Archive for Character Analysis

You’re a beautiful woman, probably: My life as an ace Who fan

Some weeks ago, the Daily Fail wrote a spectacularly condescending article on a new book of social justice Who criticism, Doctor Who and Race. There’s a lot to dislike in the Fail’s piece, but I want to draw your attention to one of its most cynical and effective tricks: an insistence on a binary. In writer Chris Hasting’s view, you’re either with the Doctor or against him. He pits evil killjoy academics determined to suck the fun out of everything against a venerable, beloved British institution. On one side, checking your privilege and learning to acknowledge the problematic. On the other, kneejerk affirmation that Doctor Who rocks. Hastings’ readers knew which part they’d been assigned. Result? A book with important points to make will almost certainly get less exposure than it deserves.

We’ve written about moving beyond fandom binaries before–here’s my own piece. There’s another fandom binary that revolves around whether the Doctor is a sexual being, and the players in this one (as I experience it, anyway) are “prudish anoraks terrified by sex” vs. “sensible adults”.

This puts me in a bit of a bind. I am aromantic asexual, and, yes, it is important to me that the Doctor be asexual. In a world where people like me either don’t exist or need to be cured (The 40-Year-Old Virgin, that one episode of House), I like knowing that there’s one character who’s like me. When, in “City of Death”, the Fourth Doctor tells Countess Scarlioni “You’re a beautiful woman, probably”, it’s a beautiful shock to me because I can relate so completely. When Tegan, in “Enlightenment”, steps out in a beautiful Edwardian ballgown and shows off for the Doctor, clearly expecting his jaw to drop and his eyes to bulge out of their sockets, and he kind of glances her up and down as if to say “Yep, that’s an appropriate dress for a party”, and then turns away and starts down the hall–that, again, is me. Whereas today, we have a married Doctor kissing people (sometimes against their will) and going “Yowza”. Under Davies and, especially, Moffatt, I have less and less room to pretend that the Doctor is ace.[1] That hurts. We have a tiny handful of asexual characters out there–most of whom are never identified as ace–and now we can’t even have those?

Worse, fandom is not exactly a refuge: I’ve sometimes said that Doctor Who fandom is the only place I feel that asexuality and feminism are somehow in conflict. I don’t object to shipping. (Why would I?) What I do object to is what I experience as fandom insisting that shipping represents an advance over the old “prudish anoraks terrified by sex” days–that because, broadly speaking, shipping is associated with female fandom, therefore enthusiasm for shipping is feminist; and its opposite, preferring an asexual Doctor, is somehow anti-feminist. And when fans ritually denounce the sad caricature of the stereotypical fan as mid-thirties and virginal… well, as a mid-thirties virgin fan myself, I’ve had about enough of it. (Should I carry around a sign explaining that I’ve had offers? Maybe have a t-shirt made? Would this make me less pathetic, or more?)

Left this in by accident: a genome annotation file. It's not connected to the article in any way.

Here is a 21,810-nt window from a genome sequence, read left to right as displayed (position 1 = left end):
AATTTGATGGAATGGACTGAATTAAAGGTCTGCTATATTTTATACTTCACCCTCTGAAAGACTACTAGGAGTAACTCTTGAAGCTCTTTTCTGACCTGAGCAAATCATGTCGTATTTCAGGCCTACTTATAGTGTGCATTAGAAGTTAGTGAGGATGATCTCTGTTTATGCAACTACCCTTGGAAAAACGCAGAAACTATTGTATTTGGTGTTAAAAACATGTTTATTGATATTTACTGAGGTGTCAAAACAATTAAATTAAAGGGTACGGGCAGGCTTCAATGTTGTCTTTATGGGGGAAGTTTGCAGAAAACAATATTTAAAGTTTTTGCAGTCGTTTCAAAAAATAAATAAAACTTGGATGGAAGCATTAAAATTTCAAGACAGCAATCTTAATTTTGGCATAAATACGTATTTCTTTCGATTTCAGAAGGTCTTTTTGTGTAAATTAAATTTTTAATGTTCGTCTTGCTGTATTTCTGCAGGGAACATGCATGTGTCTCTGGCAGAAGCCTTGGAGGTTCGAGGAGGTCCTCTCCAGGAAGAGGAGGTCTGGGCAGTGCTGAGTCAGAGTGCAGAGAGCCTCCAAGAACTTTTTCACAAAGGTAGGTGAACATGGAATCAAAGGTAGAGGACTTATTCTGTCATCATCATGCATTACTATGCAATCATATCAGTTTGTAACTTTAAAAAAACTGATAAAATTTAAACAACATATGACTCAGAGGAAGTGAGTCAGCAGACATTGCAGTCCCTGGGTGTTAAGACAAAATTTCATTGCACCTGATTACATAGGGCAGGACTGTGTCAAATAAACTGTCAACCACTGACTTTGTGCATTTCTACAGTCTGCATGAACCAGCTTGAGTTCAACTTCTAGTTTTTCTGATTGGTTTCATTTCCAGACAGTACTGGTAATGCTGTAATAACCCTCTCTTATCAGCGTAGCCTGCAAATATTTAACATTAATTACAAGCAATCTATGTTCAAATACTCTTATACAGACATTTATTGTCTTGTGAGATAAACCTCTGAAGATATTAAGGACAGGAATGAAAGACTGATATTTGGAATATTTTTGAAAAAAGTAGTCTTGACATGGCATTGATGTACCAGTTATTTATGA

I suppose I’m asking for a bit of room: room to not ship Sherlock/John, room to think UST is really overused in new Who. (Does everyone have to fall for the Doctor? Is romance the only way male and female characters can relate?) Room to imagine a Doctor Who that kinda sorta includes me–because right now, it’s feeling a lot like when I was a kid and suddenly all the other girls wanted to make Barbie and Ken kiss. I didn’t want to make them kiss. I wanted them to go on adventures.

[1] Matt Smith, bless him, is on record as thinking the Doctor (or at least his Doctor) is ace.

Domesticating the Doctor Part VI: Soufflés in the TARDIS

[Crossposted at TansyRR]

Previously on Domesticating the Doctor, we looked at our hero’s distaste of the domestic sphere throughout the Classic Years (with a brief holiday from it when he was Jon Pertwee), we looked at the three Mother-in-Law characters from the RTD era and how this new, rebooted version of our hero coped with jam, Christmas dinner and housing estates, we delved back into pre-war Britain with a very human Doctor, we poked holes in his new Moffat era family with Marrying the Ponds and then examined the final act of that relationship in Divorcing the Ponds.

As it turned out, the new companion of 2012 provided me with a brilliant coda to my Domesticating the Doctor series – a girl with an egg-whisk in her belt who moonlights as a Victorian governess!

Thank you, Mr Moffat. I’ll take it from here.

To me, the most baffling element of Asylum of the Daleks was not what the hell Jenna-Louise Coleman was actually doing there, five months before we expected her to arrive. It was: how does the Doctor know that you require fresh eggs and milk to make a soufflé?

I mean, seriously. It took him nine hundred and one years to get the hang of jam.

OswinOswaldColeman’s character of Oswin Oswald is explicitly domestic, from the cozy home she has set up for herself in the belly of a crashed spaceship to the egg whisk she wears in the utility belt of her little red dress. She even dictates letters home to her Mum. It’s all a cruel trick, of course, but it’s a clever one. Oswin is hanging on to the precious shreds of her remembered humanity, and the burnt birthday soufflé that was ‘too perfect to live’ is a part of that illusion.